Jobs

Girls in STEM: How is Sri Lanka Faring?

Sri Lanka appears to do relatively well in terms of gender representation in the broad field of science, technology, engineering, and mathematics (STEM) education. However, significant gender differences in enrollments exist within STEM fields. In the context of an upcoming technology-driven Fourth Industrial Revolution, being equipped with STEM-related skills will be increasingly important to survive in the future labour market, argues Ashani Abayasekara.

The New Oil of the 21st Century: Sri Lanka’s Need for Data Scientists

The term ‘data scientist’ did not exist a little more than a decade ago. However, with the increasing rate of technological progress, the term “data scientist” is now casually thrown around in the tech realm. This blog argues that developing more data scientists can help Sri Lanka not only develop local businesses, but also earn foreign exchange.

Where have all the Typists Gone? Technology and Changing Job Profiles in Sri Lanka

Innovation and technology are rapidly transforming production in a variety of industries and reshaping occupation profiles. Some jobs are being made obsolete while there are new types of work emerging. Is Sri Lanka’s job market ready to face the challenges and leverage the opportunities presented by the Fourth Industrial Revolution? Nisha Arunatilake and Chathurga Karunanayake explore.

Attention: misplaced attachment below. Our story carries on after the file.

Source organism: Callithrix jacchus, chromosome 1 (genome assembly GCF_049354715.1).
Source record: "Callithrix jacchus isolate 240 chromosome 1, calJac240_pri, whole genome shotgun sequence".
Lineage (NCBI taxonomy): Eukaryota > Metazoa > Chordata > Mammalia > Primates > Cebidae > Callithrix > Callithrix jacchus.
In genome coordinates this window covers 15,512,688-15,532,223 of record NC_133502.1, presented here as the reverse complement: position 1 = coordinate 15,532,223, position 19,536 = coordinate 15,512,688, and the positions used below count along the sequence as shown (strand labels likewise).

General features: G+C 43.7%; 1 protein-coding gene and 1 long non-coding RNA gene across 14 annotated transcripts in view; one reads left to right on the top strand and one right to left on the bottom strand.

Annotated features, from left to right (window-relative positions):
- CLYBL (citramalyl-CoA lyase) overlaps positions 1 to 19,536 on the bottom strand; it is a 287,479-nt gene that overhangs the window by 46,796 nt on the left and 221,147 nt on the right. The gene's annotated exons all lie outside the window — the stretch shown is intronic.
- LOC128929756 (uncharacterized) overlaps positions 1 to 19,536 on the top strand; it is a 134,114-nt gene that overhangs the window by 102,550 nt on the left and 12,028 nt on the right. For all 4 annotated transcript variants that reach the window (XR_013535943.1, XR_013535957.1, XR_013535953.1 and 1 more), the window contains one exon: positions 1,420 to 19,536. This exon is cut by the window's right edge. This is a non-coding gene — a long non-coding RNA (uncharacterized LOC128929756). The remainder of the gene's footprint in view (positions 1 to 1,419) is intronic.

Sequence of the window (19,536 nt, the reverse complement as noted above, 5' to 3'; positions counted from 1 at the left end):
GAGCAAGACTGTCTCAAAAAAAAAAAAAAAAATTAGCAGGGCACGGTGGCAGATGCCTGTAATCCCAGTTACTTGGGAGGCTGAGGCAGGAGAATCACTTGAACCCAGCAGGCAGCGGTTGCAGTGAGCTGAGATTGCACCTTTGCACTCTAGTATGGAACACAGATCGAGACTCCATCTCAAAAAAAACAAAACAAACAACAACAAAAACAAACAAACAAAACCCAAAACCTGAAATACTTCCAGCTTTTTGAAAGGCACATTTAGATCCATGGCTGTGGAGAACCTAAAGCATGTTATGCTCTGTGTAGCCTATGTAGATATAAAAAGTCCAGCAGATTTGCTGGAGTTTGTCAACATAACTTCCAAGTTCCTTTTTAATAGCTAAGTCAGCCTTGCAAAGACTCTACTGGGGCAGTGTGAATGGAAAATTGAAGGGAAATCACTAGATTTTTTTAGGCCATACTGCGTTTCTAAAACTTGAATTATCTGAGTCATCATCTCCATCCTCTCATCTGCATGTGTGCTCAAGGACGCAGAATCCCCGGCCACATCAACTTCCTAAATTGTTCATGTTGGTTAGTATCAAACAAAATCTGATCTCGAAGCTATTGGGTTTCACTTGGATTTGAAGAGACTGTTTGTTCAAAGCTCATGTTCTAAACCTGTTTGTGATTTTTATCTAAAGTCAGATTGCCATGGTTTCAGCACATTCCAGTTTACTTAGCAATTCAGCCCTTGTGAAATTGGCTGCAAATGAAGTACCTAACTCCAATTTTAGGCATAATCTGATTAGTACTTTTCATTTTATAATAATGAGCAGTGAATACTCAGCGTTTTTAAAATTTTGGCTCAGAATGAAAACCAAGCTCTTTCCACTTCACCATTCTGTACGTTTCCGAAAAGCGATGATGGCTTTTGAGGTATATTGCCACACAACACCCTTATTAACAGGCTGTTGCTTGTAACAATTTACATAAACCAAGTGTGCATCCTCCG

Improving Quality of Jobs in Sri Lanka: Can Exports be the Panacea?

Sri Lanka’s labour market has been riddled with persistent high informality, an unchanging low female labour force participation, and low quality of available jobs. Enhancing exports can be a solution to these intractable problems, according to the findings of the Exports to Jobs – Boosting the Gains from Trade in South Asia report, which shows that boosting exports improves domestic labour markets by creating jobs, increasing wages, and reducing informality.

Sending Sri Lankans and Receiving Chinese Workers: Emerging Trend of Labour Migration in Sri Lanka

The Sri Lankan economy is transitioning from a mere labour sending economy into one that both sends and receives workers. The same employment opportunities, working conditions, and demand and supply conditions that necessitated outmigration of Sri Lankans workers is now attracting foreign workers in to Sri Lanka. In this new reality, Sri Lanka needs an updated Act to govern immigration in to the country, as well as a matching institutional framework to ensure efficient and foolproof operation of related activities. In formulating such an institutional framework, it is important to note that migration transition is a long, complicated, and dynamic phase.